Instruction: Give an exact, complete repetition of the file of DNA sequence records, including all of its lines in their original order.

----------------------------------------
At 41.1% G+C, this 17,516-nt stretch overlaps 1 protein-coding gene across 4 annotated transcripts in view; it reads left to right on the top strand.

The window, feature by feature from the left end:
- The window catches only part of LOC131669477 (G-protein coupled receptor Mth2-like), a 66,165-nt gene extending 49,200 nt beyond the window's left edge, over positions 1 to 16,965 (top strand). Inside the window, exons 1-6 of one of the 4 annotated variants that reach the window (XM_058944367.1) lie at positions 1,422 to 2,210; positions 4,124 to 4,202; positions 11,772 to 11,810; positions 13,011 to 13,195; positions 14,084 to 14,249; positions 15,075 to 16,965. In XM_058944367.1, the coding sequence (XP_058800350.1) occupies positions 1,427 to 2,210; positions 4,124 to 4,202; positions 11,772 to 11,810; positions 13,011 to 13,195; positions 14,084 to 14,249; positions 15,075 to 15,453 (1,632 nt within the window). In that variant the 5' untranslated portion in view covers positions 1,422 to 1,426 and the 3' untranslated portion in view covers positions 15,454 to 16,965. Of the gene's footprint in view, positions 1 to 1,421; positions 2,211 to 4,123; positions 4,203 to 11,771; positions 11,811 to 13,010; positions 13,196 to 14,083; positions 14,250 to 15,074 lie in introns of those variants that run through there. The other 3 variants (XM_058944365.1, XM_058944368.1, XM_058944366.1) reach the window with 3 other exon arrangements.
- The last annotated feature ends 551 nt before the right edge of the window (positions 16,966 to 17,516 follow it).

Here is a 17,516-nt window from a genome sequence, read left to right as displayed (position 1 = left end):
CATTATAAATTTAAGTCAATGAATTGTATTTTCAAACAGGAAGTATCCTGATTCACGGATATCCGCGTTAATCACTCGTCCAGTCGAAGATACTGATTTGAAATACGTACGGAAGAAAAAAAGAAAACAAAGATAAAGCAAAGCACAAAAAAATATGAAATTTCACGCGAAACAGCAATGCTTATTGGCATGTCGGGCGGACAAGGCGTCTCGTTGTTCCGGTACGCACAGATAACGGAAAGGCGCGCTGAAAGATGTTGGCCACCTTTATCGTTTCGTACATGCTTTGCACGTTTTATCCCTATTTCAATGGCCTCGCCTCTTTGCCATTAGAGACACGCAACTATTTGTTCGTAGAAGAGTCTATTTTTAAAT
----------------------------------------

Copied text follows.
At 41.1% G+C, this 17,516-nt stretch overlaps 1 protein-coding gene across 4 annotated transcripts in view; it reads left to right on the top strand.

The window, feature by feature from the left end:
- The window catches only part of LOC131669477 (G-protein coupled receptor Mth2-like), a 66,165-nt gene extending 49,200 nt beyond the window's left edge, over positions 1 to 16,965 (top strand). Inside the window, exons 1-6 of one of the 4 annotated variants that reach the window (XM_058944367.1) lie at positions 1,422 to 2,210; positions 4,124 to 4,202; positions 11,772 to 11,810; positions 13,011 to 13,195; positions 14,084 to 14,249; positions 15,075 to 16,965. In XM_058944367.1, the coding sequence (XP_058800350.1) occupies positions 1,427 to 2,210; positions 4,124 to 4,202; positions 11,772 to 11,810; positions 13,011 to 13,195; positions 14,084 to 14,249; positions 15,075 to 15,453 (1,632 nt within the window). In that variant the 5' untranslated portion in view covers positions 1,422 to 1,426 and the 3' untranslated portion in view covers positions 15,454 to 16,965. Of the gene's footprint in view, positions 1 to 1,421; positions 2,211 to 4,123; positions 4,203 to 11,771; positions 11,811 to 13,010; positions 13,196 to 14,083; positions 14,250 to 15,074 lie in introns of those variants that run through there. The other 3 variants (XM_058944365.1, XM_058944368.1, XM_058944366.1) reach the window with 3 other exon arrangements.
- The last annotated feature ends 551 nt before the right edge of the window (positions 16,966 to 17,516 follow it).

Here is a 17,516-nt window from a genome sequence, read left to right as displayed (position 1 = left end):
CATTATAAATTTAAGTCAATGAATTGTATTTTCAAACAGGAAGTATCCTGATTCACGGATATCCGCGTTAATCACTCGTCCAGTCGAAGATACTGATTTGAAATACGTACGGAAGAAAAAAAGAAAACAAAGATAAAGCAAAGCACAAAAAAATATGAAATTTCACGCGAAACAGCAATGCTTATTGGCATGTCGGGCGGACAAGGCGTCTCGTTGTTCCGGTACGCACAGATAACGGAAAGGCGCGCTGAAAGATGTTGGCCACCTTTATCGTTTCGTACATGCTTTGCACGTTTTATCCCTATTTCAATGGCCTCGCCTCTTTGCCATTAGAGACACGCAACTATTTGTTCGTAGAAGAGTCTATTTTTAAAT